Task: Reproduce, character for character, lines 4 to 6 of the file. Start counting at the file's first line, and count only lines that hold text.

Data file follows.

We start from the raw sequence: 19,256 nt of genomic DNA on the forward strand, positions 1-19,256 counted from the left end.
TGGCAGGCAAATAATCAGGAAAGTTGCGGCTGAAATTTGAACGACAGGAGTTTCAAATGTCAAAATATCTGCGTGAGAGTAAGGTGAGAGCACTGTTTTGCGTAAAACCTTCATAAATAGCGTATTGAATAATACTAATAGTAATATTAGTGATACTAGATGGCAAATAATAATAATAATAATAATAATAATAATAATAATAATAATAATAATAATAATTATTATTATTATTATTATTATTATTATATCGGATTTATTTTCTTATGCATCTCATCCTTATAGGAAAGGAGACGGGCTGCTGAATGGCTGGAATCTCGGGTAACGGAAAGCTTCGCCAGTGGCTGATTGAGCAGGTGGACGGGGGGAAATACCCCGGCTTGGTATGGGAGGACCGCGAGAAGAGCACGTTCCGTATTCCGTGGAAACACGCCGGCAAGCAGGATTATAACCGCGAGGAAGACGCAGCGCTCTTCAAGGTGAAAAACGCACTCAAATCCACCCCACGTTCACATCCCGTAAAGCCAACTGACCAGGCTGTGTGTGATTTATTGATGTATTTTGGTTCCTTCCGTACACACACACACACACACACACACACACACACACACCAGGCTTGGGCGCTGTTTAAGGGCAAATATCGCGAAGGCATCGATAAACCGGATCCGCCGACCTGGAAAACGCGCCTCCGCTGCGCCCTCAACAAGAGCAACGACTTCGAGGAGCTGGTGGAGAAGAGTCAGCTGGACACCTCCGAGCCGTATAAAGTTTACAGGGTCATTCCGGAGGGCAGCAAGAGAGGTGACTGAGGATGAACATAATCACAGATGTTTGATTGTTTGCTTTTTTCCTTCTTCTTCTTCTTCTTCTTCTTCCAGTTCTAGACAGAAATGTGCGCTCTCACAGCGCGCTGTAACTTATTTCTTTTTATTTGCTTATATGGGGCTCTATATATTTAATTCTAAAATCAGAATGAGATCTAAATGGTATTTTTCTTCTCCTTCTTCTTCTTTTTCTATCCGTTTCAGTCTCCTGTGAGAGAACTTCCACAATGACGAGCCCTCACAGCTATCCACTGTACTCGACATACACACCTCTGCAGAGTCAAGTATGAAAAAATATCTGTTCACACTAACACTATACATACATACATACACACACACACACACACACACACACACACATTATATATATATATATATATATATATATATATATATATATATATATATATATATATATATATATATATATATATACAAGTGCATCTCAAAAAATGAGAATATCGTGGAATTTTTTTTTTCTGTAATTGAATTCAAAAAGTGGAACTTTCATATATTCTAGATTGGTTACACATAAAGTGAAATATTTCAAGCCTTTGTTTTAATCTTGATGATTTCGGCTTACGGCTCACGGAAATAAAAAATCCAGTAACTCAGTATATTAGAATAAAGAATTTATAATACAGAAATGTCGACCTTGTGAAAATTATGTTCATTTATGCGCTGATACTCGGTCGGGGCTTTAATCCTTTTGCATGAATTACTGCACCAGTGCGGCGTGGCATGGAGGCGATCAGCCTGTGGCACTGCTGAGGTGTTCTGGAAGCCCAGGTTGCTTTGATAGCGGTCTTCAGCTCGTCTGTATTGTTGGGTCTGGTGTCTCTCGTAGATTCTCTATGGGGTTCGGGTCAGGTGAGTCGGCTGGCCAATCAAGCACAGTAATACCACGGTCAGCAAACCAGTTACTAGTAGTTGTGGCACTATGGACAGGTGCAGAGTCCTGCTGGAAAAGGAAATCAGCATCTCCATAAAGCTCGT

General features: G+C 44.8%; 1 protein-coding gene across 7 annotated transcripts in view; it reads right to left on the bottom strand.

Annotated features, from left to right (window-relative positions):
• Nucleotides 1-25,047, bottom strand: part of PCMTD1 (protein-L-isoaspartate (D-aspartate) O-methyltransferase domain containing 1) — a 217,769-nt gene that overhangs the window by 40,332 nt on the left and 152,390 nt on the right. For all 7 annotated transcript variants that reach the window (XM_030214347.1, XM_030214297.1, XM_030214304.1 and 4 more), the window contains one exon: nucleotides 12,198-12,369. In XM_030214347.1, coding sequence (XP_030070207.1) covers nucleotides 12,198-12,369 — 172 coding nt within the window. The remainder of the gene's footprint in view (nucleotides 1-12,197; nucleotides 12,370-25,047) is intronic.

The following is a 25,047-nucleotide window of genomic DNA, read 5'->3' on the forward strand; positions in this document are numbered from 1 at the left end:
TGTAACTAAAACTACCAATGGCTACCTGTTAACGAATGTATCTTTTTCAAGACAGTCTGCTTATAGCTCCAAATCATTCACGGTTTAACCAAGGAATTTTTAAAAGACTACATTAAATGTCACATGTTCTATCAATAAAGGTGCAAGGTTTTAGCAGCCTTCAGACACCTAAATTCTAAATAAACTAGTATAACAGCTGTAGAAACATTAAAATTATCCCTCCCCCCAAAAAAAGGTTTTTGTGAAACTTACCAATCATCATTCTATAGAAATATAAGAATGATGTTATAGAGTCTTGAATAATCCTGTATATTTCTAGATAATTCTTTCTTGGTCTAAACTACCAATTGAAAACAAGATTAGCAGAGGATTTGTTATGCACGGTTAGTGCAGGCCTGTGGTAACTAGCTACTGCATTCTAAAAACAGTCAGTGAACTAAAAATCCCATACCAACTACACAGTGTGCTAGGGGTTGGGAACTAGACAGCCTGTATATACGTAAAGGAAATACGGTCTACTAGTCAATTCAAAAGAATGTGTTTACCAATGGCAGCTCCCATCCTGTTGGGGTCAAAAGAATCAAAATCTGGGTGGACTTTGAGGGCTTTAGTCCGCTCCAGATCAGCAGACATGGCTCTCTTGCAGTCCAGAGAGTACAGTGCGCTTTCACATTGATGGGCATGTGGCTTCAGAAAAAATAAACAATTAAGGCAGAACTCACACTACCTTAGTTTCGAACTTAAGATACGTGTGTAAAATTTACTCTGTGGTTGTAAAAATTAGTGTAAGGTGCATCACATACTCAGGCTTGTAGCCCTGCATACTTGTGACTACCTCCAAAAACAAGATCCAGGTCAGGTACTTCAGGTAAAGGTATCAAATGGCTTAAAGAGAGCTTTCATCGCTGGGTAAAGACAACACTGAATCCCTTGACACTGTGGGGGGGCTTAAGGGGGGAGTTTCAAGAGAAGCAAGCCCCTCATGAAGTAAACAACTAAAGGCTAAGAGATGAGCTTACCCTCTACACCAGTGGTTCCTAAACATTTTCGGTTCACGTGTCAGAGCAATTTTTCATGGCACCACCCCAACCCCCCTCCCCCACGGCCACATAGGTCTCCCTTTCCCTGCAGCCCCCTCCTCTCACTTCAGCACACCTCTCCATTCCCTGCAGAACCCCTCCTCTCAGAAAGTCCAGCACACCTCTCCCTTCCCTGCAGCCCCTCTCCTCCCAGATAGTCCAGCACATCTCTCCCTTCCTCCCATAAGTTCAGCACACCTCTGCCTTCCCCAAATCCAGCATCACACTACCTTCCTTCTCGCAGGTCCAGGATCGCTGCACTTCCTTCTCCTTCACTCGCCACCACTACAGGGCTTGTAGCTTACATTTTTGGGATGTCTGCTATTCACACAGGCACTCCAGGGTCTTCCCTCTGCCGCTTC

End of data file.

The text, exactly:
Annotated features, from left to right (window-relative positions):
• Nucleotides 1-25,047, bottom strand: part of PCMTD1 (protein-L-isoaspartate (D-aspartate) O-methyltransferase domain containing 1) — a 217,769-nt gene that overhangs the window by 40,332 nt on the left and 152,390 nt on the right. For all 7 annotated transcript variants that reach the window (XM_030214347.1, XM_030214297.1, XM_030214304.1 and 4 more), the window contains one exon: nucleotides 12,198-12,369. In XM_030214347.1, coding sequence (XP_030070207.1) covers nucleotides 12,198-12,369 — 172 coding nt within the window. The remainder of the gene's footprint in view (nucleotides 1-12,197; nucleotides 12,370-25,047) is intronic.

The following is a 25,047-nucleotide window of genomic DNA, read 5'->3' on the forward strand; positions in this document are numbered from 1 at the left end: